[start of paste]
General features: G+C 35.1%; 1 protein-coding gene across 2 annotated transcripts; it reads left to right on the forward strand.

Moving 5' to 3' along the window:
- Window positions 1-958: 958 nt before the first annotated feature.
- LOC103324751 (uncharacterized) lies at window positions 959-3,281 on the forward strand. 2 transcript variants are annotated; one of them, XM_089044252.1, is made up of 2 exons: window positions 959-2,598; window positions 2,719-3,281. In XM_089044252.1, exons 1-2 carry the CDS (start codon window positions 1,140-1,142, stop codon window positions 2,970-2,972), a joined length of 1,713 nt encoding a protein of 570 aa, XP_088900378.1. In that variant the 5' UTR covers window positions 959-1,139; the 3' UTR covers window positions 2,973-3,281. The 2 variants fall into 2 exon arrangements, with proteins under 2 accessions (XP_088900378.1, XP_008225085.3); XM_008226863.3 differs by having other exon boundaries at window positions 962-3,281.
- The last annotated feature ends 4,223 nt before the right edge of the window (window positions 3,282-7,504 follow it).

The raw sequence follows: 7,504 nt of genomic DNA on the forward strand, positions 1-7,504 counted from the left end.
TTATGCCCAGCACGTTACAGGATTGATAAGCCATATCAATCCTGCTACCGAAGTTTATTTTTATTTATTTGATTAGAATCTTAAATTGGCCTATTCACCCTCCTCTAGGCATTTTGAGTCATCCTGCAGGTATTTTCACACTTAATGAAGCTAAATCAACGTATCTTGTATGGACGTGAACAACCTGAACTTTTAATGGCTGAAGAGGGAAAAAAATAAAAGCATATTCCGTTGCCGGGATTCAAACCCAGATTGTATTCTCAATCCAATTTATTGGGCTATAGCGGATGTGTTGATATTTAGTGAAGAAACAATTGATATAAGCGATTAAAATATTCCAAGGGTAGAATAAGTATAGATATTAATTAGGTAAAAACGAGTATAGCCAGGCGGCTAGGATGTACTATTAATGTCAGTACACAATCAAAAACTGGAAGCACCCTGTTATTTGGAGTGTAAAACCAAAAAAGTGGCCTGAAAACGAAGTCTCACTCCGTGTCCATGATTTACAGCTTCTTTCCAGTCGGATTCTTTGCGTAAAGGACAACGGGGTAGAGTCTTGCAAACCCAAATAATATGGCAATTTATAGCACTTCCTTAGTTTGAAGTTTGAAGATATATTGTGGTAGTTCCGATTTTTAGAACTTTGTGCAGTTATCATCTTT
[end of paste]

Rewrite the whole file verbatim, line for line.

General features: G+C 35.1%; 1 protein-coding gene across 2 annotated transcripts; it reads left to right on the forward strand.

Moving 5' to 3' along the window:
- Window positions 1-958: 958 nt before the first annotated feature.
- LOC103324751 (uncharacterized) lies at window positions 959-3,281 on the forward strand. 2 transcript variants are annotated; one of them, XM_089044252.1, is made up of 2 exons: window positions 959-2,598; window positions 2,719-3,281. In XM_089044252.1, exons 1-2 carry the CDS (start codon window positions 1,140-1,142, stop codon window positions 2,970-2,972), a joined length of 1,713 nt encoding a protein of 570 aa, XP_088900378.1. In that variant the 5' UTR covers window positions 959-1,139; the 3' UTR covers window positions 2,973-3,281. The 2 variants fall into 2 exon arrangements, with proteins under 2 accessions (XP_088900378.1, XP_008225085.3); XM_008226863.3 differs by having other exon boundaries at window positions 962-3,281.
- The last annotated feature ends 4,223 nt before the right edge of the window (window positions 3,282-7,504 follow it).

The raw sequence follows: 7,504 nt of genomic DNA on the forward strand, positions 1-7,504 counted from the left end.
TTATGCCCAGCACGTTACAGGATTGATAAGCCATATCAATCCTGCTACCGAAGTTTATTTTTATTTATTTGATTAGAATCTTAAATTGGCCTATTCACCCTCCTCTAGGCATTTTGAGTCATCCTGCAGGTATTTTCACACTTAATGAAGCTAAATCAACGTATCTTGTATGGACGTGAACAACCTGAACTTTTAATGGCTGAAGAGGGAAAAAAATAAAAGCATATTCCGTTGCCGGGATTCAAACCCAGATTGTATTCTCAATCCAATTTATTGGGCTATAGCGGATGTGTTGATATTTAGTGAAGAAACAATTGATATAAGCGATTAAAATATTCCAAGGGTAGAATAAGTATAGATATTAATTAGGTAAAAACGAGTATAGCCAGGCGGCTAGGATGTACTATTAATGTCAGTACACAATCAAAAACTGGAAGCACCCTGTTATTTGGAGTGTAAAACCAAAAAAGTGGCCTGAAAACGAAGTCTCACTCCGTGTCCATGATTTACAGCTTCTTTCCAGTCGGATTCTTTGCGTAAAGGACAACGGGGTAGAGTCTTGCAAACCCAAATAATATGGCAATTTATAGCACTTCCTTAGTTTGAAGTTTGAAGATATATTGTGGTAGTTCCGATTTTTAGAACTTTGTGCAGTTATCATCTTT